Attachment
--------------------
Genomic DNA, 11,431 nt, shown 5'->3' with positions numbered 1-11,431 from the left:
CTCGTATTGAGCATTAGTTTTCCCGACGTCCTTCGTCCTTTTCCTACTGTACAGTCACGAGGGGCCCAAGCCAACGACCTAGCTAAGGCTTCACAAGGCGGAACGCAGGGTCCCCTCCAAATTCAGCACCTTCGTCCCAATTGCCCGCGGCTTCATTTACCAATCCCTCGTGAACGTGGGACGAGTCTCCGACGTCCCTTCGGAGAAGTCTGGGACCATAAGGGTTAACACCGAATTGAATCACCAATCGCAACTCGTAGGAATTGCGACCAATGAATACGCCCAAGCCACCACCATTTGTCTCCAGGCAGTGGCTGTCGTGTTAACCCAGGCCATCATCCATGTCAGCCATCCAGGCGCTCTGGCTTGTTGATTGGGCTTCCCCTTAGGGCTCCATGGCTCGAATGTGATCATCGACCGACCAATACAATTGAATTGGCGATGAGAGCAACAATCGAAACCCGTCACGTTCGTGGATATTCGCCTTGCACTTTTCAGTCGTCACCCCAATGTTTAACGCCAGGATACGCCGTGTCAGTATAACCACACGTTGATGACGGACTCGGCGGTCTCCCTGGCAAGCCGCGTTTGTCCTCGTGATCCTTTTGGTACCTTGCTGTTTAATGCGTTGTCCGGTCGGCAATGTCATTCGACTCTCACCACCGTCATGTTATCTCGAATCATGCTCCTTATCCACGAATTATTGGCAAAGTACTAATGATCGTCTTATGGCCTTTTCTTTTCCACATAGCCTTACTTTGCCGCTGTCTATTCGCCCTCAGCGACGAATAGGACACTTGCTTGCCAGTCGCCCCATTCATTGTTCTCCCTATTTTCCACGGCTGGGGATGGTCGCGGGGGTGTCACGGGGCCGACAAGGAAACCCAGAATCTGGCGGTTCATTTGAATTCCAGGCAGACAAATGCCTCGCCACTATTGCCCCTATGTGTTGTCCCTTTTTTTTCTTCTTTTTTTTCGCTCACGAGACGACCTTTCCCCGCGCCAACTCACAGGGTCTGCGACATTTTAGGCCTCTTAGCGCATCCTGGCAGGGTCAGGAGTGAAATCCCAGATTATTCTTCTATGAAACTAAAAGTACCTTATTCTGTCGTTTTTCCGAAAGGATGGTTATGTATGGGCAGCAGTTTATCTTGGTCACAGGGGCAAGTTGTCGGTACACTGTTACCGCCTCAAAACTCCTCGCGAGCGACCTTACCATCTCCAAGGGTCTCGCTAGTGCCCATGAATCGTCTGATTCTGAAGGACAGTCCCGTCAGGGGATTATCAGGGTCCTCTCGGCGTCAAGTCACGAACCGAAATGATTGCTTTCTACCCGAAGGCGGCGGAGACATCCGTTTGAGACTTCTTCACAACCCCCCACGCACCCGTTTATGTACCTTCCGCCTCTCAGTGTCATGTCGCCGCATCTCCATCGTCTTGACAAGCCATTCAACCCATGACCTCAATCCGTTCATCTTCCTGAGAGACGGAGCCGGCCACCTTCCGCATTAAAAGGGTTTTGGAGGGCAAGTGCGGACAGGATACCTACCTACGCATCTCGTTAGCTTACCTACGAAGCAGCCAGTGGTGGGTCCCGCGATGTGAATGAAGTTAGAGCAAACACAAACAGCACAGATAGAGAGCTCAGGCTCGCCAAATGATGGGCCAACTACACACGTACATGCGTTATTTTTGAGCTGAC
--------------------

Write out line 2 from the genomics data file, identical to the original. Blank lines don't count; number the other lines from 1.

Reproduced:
CTCGTATTGAGCATTAGTTTTCCCGACGTCCTTCGTCCTTTTCCTACTGTACAGTCACGAGGGGCCCAAGCCAACGACCTAGCTAAGGCTTCACAAGGCGGAACGCAGGGTCCCCTCCAAATTCAGCACCTTCGTCCCAATTGCCCGCGGCTTCATTTACCAATCCCTCGTGAACGTGGGACGAGTCTCCGACGTCCCTTCGGAGAAGTCTGGGACCATAAGGGTTAACACCGAATTGAATCACCAATCGCAACTCGTAGGAATTGCGACCAATGAATACGCCCAAGCCACCACCATTTGTCTCCAGGCAGTGGCTGTCGTGTTAACCCAGGCCATCATCCATGTCAGCCATCCAGGCGCTCTGGCTTGTTGATTGGGCTTCCCCTTAGGGCTCCATGGCTCGAATGTGATCATCGACCGACCAATACAATTGAATTGGCGATGAGAGCAACAATCGAAACCCGTCACGTTCGTGGATATTCGCCTTGCACTTTTCAGTCGTCACCCCAATGTTTAACGCCAGGATACGCCGTGTCAGTATAACCACACGTTGATGACGGACTCGGCGGTCTCCCTGGCAAGCCGCGTTTGTCCTCGTGATCCTTTTGGTACCTTGCTGTTTAATGCGTTGTCCGGTCGGCAATGTCATTCGACTCTCACCACCGTCATGTTATCTCGAATCATGCTCCTTATCCACGAATTATTGGCAAAGTACTAATGATCGTCTTATGGCCTTTTCTTTTCCACATAGCCTTACTTTGCCGCTGTCTATTCGCCCTCAGCGACGAATAGGACACTTGCTTGCCAGTCGCCCCATTCATTGTTCTCCCTATTTTCCACGGCTGGGGATGGTCGCGGGGGTGTCACGGGGCCGACAAGGAAACCCAGAATCTGGCGGTTCATTTGAATTCCAGGCAGACAAATGCCTCGCCACTATTGCCCCTATGTGTTGTCCCTTTTTTTTCTTCTTTTTTTTCGCTCACGAGACGACCTTTCCCCGCGCCAACTCACAGGGTCTGCGACATTTTAGGCCTCTTAGCGCATCCTGGCAGGGTCAGGAGTGAAATCCCAGATTATTCTTCTATGAAACTAAAAGTACCTTATTCTGTCGTTTTTCCGAAAGGATGGTTATGTATGGGCAGCAGTTTATCTTGGTCACAGGGGCAAGTTGTCGGTACACTGTTACCGCCTCAAAACTCCTCGCGAGCGACCTTACCATCTCCAAGGGTCTCGCTAGTGCCCATGAATCGTCTGATTCTGAAGGACAGTCCCGTCAGGGGATTATCAGGGTCCTCTCGGCGTCAAGTCACGAACCGAAATGATTGCTTTCTACCCGAAGGCGGCGGAGACATCCGTTTGAGACTTCTTCACAACCCCCCACGCACCCGTTTATGTACCTTCCGCCTCTCAGTGTCATGTCGCCGCATCTCCATCGTCTTGACAAGCCATTCAACCCATGACCTCAATCCGTTCATCTTCCTGAGAGACGGAGCCGGCCACCTTCCGCATTAAAAGGGTTTTGGAGGGCAAGTGCGGACAGGATACCTACCTACGCATCTCGTTAGCTTACCTACGAAGCAGCCAGTGGTGGGTCCCGCGATGTGAATGAAGTTAGAGCAAACACAAACAGCACAGATAGAGAGCTCAGGCTCGCCAAATGATGGGCCAACTACACACGTACATGCGTTATTTTTGAGCTGAC